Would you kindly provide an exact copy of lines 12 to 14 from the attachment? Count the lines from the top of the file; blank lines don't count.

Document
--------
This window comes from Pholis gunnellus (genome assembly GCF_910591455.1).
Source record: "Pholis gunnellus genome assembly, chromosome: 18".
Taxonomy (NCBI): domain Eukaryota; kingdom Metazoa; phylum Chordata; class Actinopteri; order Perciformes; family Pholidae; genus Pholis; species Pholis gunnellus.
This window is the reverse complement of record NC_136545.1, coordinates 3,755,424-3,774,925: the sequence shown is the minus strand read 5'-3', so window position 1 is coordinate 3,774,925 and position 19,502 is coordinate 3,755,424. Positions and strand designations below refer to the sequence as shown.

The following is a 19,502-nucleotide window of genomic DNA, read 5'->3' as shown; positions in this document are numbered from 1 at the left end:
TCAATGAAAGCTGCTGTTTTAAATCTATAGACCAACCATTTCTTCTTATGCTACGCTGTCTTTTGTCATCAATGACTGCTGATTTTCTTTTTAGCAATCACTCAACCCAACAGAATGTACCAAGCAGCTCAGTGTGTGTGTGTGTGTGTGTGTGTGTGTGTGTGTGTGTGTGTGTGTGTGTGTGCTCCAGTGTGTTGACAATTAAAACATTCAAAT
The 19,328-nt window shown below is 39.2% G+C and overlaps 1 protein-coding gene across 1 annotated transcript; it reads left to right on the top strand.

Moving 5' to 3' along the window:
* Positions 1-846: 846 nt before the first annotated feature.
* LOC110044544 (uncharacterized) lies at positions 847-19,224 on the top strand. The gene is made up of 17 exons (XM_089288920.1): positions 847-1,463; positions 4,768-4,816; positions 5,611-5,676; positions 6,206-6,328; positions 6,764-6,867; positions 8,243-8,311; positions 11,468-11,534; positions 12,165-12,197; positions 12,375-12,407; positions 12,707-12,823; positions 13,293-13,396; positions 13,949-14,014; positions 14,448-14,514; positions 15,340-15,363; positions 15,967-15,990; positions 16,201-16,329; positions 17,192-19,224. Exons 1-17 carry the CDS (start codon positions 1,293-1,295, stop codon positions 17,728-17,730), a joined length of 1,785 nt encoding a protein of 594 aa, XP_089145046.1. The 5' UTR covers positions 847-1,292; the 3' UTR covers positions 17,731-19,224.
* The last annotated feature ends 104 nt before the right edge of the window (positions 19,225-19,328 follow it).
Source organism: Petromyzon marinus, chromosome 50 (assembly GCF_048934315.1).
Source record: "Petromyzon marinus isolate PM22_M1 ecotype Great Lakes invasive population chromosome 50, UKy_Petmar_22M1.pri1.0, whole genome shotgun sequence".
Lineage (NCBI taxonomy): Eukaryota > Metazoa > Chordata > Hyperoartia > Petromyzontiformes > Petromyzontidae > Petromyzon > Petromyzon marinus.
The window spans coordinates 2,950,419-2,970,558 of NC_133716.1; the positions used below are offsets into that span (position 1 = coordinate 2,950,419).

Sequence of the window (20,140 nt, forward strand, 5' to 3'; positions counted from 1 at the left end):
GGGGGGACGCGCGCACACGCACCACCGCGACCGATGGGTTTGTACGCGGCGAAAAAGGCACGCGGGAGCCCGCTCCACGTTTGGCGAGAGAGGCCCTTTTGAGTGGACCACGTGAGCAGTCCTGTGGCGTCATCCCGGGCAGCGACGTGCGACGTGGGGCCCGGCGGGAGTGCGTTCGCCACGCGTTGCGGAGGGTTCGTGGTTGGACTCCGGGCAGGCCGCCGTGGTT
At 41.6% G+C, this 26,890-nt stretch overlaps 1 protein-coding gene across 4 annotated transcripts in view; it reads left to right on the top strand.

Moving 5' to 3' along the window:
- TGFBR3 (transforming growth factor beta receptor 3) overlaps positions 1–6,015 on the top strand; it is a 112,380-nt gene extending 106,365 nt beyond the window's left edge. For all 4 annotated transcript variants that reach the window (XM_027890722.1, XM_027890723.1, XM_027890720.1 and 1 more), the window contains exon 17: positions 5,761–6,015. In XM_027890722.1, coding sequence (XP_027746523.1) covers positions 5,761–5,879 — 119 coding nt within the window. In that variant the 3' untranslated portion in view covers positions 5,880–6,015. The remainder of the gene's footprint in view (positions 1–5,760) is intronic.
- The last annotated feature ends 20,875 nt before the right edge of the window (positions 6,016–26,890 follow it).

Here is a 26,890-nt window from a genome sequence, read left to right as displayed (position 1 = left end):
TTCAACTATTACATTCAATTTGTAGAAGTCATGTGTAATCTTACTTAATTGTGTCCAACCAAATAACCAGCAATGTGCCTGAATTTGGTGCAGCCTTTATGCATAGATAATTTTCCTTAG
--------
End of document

Source organism: Petromyzon marinus, chromosome 50 (assembly GCF_048934315.1).
Source record: "Petromyzon marinus isolate PM22_M1 ecotype Great Lakes invasive population chromosome 50, UKy_Petmar_22M1.pri1.0, whole genome shotgun sequence".
Lineage (NCBI taxonomy): Eukaryota > Metazoa > Chordata > Hyperoartia > Petromyzontiformes > Petromyzontidae > Petromyzon > Petromyzon marinus.